I really can’t remember when my fantasy of traveling to India began. I want to believe it started many years ago when I was a small boy, reading Kipling or watching Gunga Din. Of course there’s also the chance that it was the animated version of The Jungle Book that gave birth to my obsession.
But if I’m really being honest, the movies Karma Sutra, Mississippi Marsala and The Namesake, really sealed the deal.
About 9 years ago, my boss made the trip. As she recounted her morning at the Taj Mahal, I was damn near salivating. It sounded so beautiful, so special, so amazing that I wanted to book a ticket right then. And that’s basically what I did. I called my wife and we started to plan a trip to India. I was beyond excited, it would be our final trip before the birth of our first child. We figured at 5 months pregnant, it was the perfect time for one last hurrah as a childless couple. We would go all in and make the trek to India. It sounded great to us, but not our OB/GYN, he literally laughed in our face. “No India.” And with that, it seemed like my dream was dead and gone.
Fast forward to my 50th birthday, a life changing moment for any person, and a time when we decided to revisit the idea of traveling to India. Our kids were finally old enough for us to feel comfortable going to the other side of the planet with out them. I plunked down a gang of miles for two first class tickets and a year of tuition at a private college and off we went on the adventure of a lifetime. What we saw, experienced and smelled, was nothing short of life changing. From tigers on safari to the raw sewage in the streets of Delhi, there really is no place like India.
Not Your Traditional Museum
Lincoln Heights is probably not on your list of places to visit during your time in Los Angeles, but thanks to the 14th Factory, you might just have to become acquainted with the East LA area. 14th Factory, LA’s new pop-up art space, is an enormous building across from an abandoned city jail.
The experience begins as you walk through a pitch black hallway and into a bright white room, a replica of the bedroom from the final scene of Stanley Kubrick’s classic film 2001: A Space Odyssey.
The Barmecide Feast, by Simon Birch
From there, you make your way into the center of the factory which has a man-made lawn with swings hanging form the ceiling. All around the open space, are different works of art, paintings and photography.
This opens up to the Instagram famous picture spot, “The Crusher” by Simon Birch. The piece composed of 300 hanging pitchforks allows visitors to put themselves at the mercy of the dangling farm tool.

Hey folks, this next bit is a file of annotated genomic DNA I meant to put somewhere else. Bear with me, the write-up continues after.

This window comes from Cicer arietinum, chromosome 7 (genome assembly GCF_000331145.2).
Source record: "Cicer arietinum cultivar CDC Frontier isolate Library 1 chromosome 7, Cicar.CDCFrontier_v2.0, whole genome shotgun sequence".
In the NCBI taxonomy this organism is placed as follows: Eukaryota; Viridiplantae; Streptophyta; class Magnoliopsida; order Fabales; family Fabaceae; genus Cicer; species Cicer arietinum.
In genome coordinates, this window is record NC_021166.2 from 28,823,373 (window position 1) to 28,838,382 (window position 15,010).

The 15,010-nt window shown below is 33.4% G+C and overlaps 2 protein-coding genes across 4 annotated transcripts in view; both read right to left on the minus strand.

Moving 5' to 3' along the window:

You can get as creative as you want!
The other rooms use giant screens to show images of Hong-Kong apartment buildings, a Ferrari crashing at high speeds and a group of men involved in a brawl.
All the installations allow the visitors to completely immerse themselves in the pieces. Tickets are cheaper online ($18) so make sure you plan ahead. If you want to get a chance to go through this unique experience, they are scheduled to shut down at the end of June.
Zip-Line Through Paris
The most visited landmark in the world is getting a little upgrade. The City of Love is getting a fun new attraction to excite the over 7 million tourists that visit each year.
A zip line stretching from the Eiffel Tower, across the Champs de Mars, and finishing at the L’École Militaire will be available for thrill-seekers until June 11. Le Perrier Smash was setup by Perrier in celebration of the French Open.
If you’re not afraid of being 375 feet above ground and soaring through the city at about 55 MPH, then this attraction has to be on your list of “to-do’s”. And if the thought of gliding down the zip-line terrifies you, don’t worry, it’s only a half mile long and you’ll be down in about a minute.
Have VR goggles? Pop them on and witness it in 360!
Machu Picchu: Changes In Ticketing
If Machu Picchu is on your bucket list, making sure you secure tickets to the UNESCO World Heritage site is the first thing you should do. Unfortunately, you can’t make the journey up to the citadel without having tickets in hand. 2500 visitors are allowed per day to access the site, and the tickets currently allow for all day access.
Over a million tourists per year step foot on the iconic site, and although this is great business for Peru, it is wreaking havoc on the actual structure. Archeologists have warned of the serious damage all the foot traffic is causing. The deterioration of the site is leading to changes in ticketing.
To protect the archaeological site, ticket sales will be divided into a morning ticket (8:00AM to 12:00PM) and an afternoon ticket (12:00PM to 5:30PM). These changes aren’t due to happen until early 2018. Changes in prices haven’t been announced and as of today, you can book a ticket for 152 Soles, which is a little less than $50 US dollars.
The change will try to reduce the damage caused by tourists, but will hopefully help in maintaining the site in good shape for generations to come!
If you aren’t planning your trip through an agency, you will need to make sure to get all your business in order. You can do that here
And if you haven’t thought about going to Peru, you should. It is one of the most magical sites to set foot on.
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